Friday, October 5, 2012

The Italian Readalong: Week I

I've now read the first 9 chapters in The Italian, and I'm quite enjoying it, how about you?  I have questions:

Is the mysterious monk who warns Vivaldi also Schedoni, or is it a different monk?

You know Ellena is going to turn out to be high-born; what will her family history be?

Vivaldi may be the most sensitive hero I've ever read about.  He is wonderfully high-minded and noble.  And I rather like Ellena--she's intelligent, which isn't as common in a heroine as I would like.  Of course, Vivaldi  falls in love at first sight, but you can't have a hero going around getting to know girls before he falls for them, that wouldn't be right.  Ellena actually seems to take a little longer, which is interesting to me.

Mrs. Radcliffe, as far as I can see, seems to have had a thing about monks and nuns and priests.  Are there any nice monks in any Radcliffe novels?  So far we have just one nice nun, and I don't think she's there by choice.  It's a great example of the English distrust and fear of Roman Catholicism, at least. 

I'm enjoying Schedoni's character.  He gets quite a lot of description, doesn't he?  Such as these:

...he seldom perceived truth when it lay on the surface; he could follow it through all the labyrinths of disquisition, but overlooked it, when it was undisguised before him. In fact he cared not for truth, nor sought it by bold and broad argument, but loved to exert the wily cunning of his nature in hunting it through artificial perplexities. At length, from a habit of intricacy and suspicion, his vitiated mind could receive nothing for truth, which was simple and easily comprehended. (p. 34)
He regarded Vivaldi as a rash boy, who was swayed only by his passions; but while he suffered deep resentment for the evil in his character, he felt neither respect nor kindness for the good, for the sincerity, the love of justice, the generosity, which threw a brilliancy even on his foibles. Schedoni, indeed, saw only evil in human nature. (p. 52)

 Are you on schedule with your reading?  How are you liking the book so far?  Are you wondering how the story is going to stretch out for 300+ more pages?  Because I am.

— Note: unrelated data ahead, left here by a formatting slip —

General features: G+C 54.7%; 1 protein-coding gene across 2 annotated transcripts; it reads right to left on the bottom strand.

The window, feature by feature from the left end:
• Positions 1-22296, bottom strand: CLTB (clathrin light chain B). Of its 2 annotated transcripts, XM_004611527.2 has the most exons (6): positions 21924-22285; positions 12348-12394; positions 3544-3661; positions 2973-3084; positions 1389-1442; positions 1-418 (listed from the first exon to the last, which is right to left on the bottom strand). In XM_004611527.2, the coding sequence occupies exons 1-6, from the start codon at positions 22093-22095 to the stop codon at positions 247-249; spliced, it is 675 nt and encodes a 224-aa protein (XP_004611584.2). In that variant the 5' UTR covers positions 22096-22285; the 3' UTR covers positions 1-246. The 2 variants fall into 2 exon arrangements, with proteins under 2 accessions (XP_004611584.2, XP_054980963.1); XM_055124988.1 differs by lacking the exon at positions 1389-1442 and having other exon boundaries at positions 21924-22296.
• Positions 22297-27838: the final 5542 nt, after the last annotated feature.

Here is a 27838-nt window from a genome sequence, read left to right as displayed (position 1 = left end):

3 comments:

Teresa said...

I just finished reading the chapters for this week!
I'm surprised because, some years ago, I tried to read 'The Mysteries of Udolfo' and I was unable to finish it, and with 'The Italian' I'm not having any kind of trouble.
The first chapters – aka. Vivaldi meets Ellena – are a bit cheesy and all the exaltation of their feelings it was a bit too much for me. Actually, Vivaldi annoys me a bit with all his reasoning and, well, all his doubts surrounding Schedoni. I don't know if I'm explaining myself too well. Anyway, I'm glad he doesn't even for a second think of the consequences of marrying Ellena, he doesn't seem to care about his father disowning him.
I like Ellena best. Her determination, strength and will.Especially after she is locked with the nuns, and I'm especially curious about what she'd have to endure if she refuses the options that the Marchesa has offered her. Olivia did sound very scared about it, as she had suffered it herself? I'm sure there must be some kind of relation between Ellena and Olivia, I feel it.
And Schedoni... I still can't make up my mind on whether he is or not the monk. I hope he isn't, that would be a nice turn of events. And, anyway,if he was the mysterious man, why would he warn him?
I'm intrigued!

Jean said...

I'm sure you're right about Olivia and Ellena. And I agree that I hope Mystery Monk isn't Schedoni--Vivaldi may have a loving heart but I'm not sure that he's all that bright.

I too am finding the book easier to read than I expected. Maybe I've just gotten better at reading 18th-century writing! I read Udolpho when I was about 20 and it was not easy going.

Lindsey Sparks said...

I finished volume 1 and am enjoying it, although I actually liked Udolpho better, at least so far. I really like Udolpho though! That's a good point about this showing the English distrust of the Catholics. It is a bit hard to find good monks and nuns in most of English literature. I'm curious about Olivia as well. I bet she's Ellena's mother or something like that. Here is my post on the first volume: http://lindseysparks.blogspot.com/2012/10/the-italian-week-1.html.